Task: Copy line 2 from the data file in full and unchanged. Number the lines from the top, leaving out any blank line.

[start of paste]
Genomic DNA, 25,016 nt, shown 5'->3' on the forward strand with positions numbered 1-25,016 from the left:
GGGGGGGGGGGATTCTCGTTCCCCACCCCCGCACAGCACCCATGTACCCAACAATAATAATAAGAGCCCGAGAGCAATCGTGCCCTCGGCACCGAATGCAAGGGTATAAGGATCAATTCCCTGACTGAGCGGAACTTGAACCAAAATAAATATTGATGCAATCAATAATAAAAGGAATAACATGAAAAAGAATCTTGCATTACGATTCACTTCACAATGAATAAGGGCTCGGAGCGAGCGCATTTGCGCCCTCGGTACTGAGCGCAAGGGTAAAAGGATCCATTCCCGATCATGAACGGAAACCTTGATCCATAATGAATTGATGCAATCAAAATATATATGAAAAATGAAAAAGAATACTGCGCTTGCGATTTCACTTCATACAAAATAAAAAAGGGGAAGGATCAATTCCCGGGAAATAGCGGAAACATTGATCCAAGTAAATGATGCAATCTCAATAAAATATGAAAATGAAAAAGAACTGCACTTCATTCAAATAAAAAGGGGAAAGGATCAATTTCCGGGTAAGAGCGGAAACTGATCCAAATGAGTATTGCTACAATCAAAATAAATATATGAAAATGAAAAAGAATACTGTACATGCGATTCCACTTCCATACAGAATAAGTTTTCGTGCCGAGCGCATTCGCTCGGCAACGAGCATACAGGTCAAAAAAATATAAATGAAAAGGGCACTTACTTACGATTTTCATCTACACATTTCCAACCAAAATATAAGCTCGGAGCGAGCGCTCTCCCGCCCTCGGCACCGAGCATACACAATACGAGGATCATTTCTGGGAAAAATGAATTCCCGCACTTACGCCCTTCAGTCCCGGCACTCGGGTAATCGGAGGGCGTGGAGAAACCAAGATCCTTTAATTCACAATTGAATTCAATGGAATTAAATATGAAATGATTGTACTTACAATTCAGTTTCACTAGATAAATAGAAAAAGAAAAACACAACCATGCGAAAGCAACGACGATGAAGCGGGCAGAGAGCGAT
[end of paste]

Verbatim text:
GGGGGGGGGGGATTCTCGTTCCCCACCCCCGCACAGCACCCATGTACCCAACAATAATAATAAGAGCCCGAGAGCAATCGTGCCCTCGGCACCGAATGCAAGGGTATAAGGATCAATTCCCTGACTGAGCGGAACTTGAACCAAAATAAATATTGATGCAATCAATAATAAAAGGAATAACATGAAAAAGAATCTTGCATTACGATTCACTTCACAATGAATAAGGGCTCGGAGCGAGCGCATTTGCGCCCTCGGTACTGAGCGCAAGGGTAAAAGGATCCATTCCCGATCATGAACGGAAACCTTGATCCATAATGAATTGATGCAATCAAAATATATATGAAAAATGAAAAAGAATACTGCGCTTGCGATTTCACTTCATACAAAATAAAAAAGGGGAAGGATCAATTCCCGGGAAATAGCGGAAACATTGATCCAAGTAAATGATGCAATCTCAATAAAATATGAAAATGAAAAAGAACTGCACTTCATTCAAATAAAAAGGGGAAAGGATCAATTTCCGGGTAAGAGCGGAAACTGATCCAAATGAGTATTGCTACAATCAAAATAAATATATGAAAATGAAAAAGAATACTGTACATGCGATTCCACTTCCATACAGAATAAGTTTTCGTGCCGAGCGCATTCGCTCGGCAACGAGCATACAGGTCAAAAAAATATAAATGAAAAGGGCACTTACTTACGATTTTCATCTACACATTTCCAACCAAAATATAAGCTCGGAGCGAGCGCTCTCCCGCCCTCGGCACCGAGCATACACAATACGAGGATCATTTCTGGGAAAAATGAATTCCCGCACTTACGCCCTTCAGTCCCGGCACTCGGGTAATCGGAGGGCGTGGAGAAACCAAGATCCTTTAATTCACAATTGAATTCAATGGAATTAAATATGAAATGATTGTACTTACAATTCAGTTTCACTAGATAAATAGAAAAAGAAAAACACAACCATGCGAAAGCAACGACGATGAAGCGGGCAGAGAGCGAT